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Contently – Facebook’s Reach Is Terrible, but You’re Crazy if You Delete Page




Jun 23, 2015

By Joe ‘Lazer’ Lazauskas

What’s my favorite piece of Facebook marketing over the past year? When Eat24 deleted their page with a hilarious breakup letter that quickly went viral. (Even CNN covered it.) Any sane person who read that brilliant letter had no choice but to fall in love with Eat24 and their marketing team. Plus, the insane amount of earned media that post generated was almost certainly worth any downside of losing Facebook as an advertising platform. The week after the letter was posted, Eat24’s app installs went through the roof.

“Funny story,” Eat24 wrote in an equally hilarious post-mortem. “App installs from the week following our breakup letter totaled 1.75x more than we got from all our 2013 paid Facebook ad campaigns combined. So… if we add the breakup installs to the paid ad installs, the ROI for that $1 million Facebook budget actually looks pretty good!”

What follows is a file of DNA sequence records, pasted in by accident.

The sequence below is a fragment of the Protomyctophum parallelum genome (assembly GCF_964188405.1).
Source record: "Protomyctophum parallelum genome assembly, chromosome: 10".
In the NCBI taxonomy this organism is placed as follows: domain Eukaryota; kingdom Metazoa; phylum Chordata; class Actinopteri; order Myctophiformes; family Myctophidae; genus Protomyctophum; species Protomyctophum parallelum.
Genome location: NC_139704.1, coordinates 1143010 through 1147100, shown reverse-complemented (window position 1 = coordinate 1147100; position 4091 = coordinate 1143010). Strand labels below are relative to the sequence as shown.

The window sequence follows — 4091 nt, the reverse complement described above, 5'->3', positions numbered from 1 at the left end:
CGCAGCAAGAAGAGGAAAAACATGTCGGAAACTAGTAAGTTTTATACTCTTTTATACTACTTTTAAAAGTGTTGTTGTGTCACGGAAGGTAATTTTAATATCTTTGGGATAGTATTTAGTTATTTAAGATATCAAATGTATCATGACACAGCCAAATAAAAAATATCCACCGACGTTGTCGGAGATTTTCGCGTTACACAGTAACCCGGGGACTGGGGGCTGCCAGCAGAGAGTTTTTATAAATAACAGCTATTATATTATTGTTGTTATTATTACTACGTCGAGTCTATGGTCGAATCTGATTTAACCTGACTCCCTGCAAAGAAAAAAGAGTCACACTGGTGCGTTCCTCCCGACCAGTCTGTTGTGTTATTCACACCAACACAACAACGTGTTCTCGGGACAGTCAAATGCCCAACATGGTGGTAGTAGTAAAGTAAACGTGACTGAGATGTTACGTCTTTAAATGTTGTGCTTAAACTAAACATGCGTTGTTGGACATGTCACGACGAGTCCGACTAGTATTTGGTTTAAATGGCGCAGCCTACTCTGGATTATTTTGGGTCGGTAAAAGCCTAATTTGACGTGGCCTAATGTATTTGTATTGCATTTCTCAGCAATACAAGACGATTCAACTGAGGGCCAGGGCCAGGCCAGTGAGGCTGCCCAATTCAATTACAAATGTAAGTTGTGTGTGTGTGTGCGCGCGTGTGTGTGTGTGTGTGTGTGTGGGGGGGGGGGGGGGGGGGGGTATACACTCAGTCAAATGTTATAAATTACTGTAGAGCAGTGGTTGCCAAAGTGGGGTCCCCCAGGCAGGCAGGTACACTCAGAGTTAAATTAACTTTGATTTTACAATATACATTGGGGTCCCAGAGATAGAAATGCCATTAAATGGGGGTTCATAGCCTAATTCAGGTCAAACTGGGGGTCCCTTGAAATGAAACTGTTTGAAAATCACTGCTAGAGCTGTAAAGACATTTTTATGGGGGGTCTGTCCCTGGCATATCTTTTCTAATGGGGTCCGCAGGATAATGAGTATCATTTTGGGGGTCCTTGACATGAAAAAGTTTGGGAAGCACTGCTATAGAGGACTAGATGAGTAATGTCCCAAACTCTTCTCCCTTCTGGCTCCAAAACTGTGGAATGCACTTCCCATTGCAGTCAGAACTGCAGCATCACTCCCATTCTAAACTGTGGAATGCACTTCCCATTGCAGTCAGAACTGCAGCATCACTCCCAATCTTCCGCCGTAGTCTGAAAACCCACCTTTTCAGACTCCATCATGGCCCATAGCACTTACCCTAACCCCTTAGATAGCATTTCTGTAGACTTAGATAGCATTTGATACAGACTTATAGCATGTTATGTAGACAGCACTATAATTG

Eat24’s breakup coincided with an industry-wide freakout after publishers discovered Facebook was shrinking organic reach for brands to one percent or less, and they started a bit of a Facebook-pagedeleting movement that is gaining momentum today.

For most brands, Facebook is pretty much useless as a platform for organically reaching an audience; anyone who would rather have 100,000 Facebook fans than 10,000 email subscribers is insane. The paltry organic reach and engagement of some of our own Facebook posts have made me want to either punch the Hootsuite owl right in its beak or use his feathers to dry my tears. I mean, look at the depressing below chart from Forrester:


However, even with those sad numbers staring me in the face, I would never consider deleting our Facebook, and most other companies shouldn’t either. That’s because while Facebook sucks for organic reach, it’s a fantastic platform for paid content distribution and, in turn, for getting more email subscribers.

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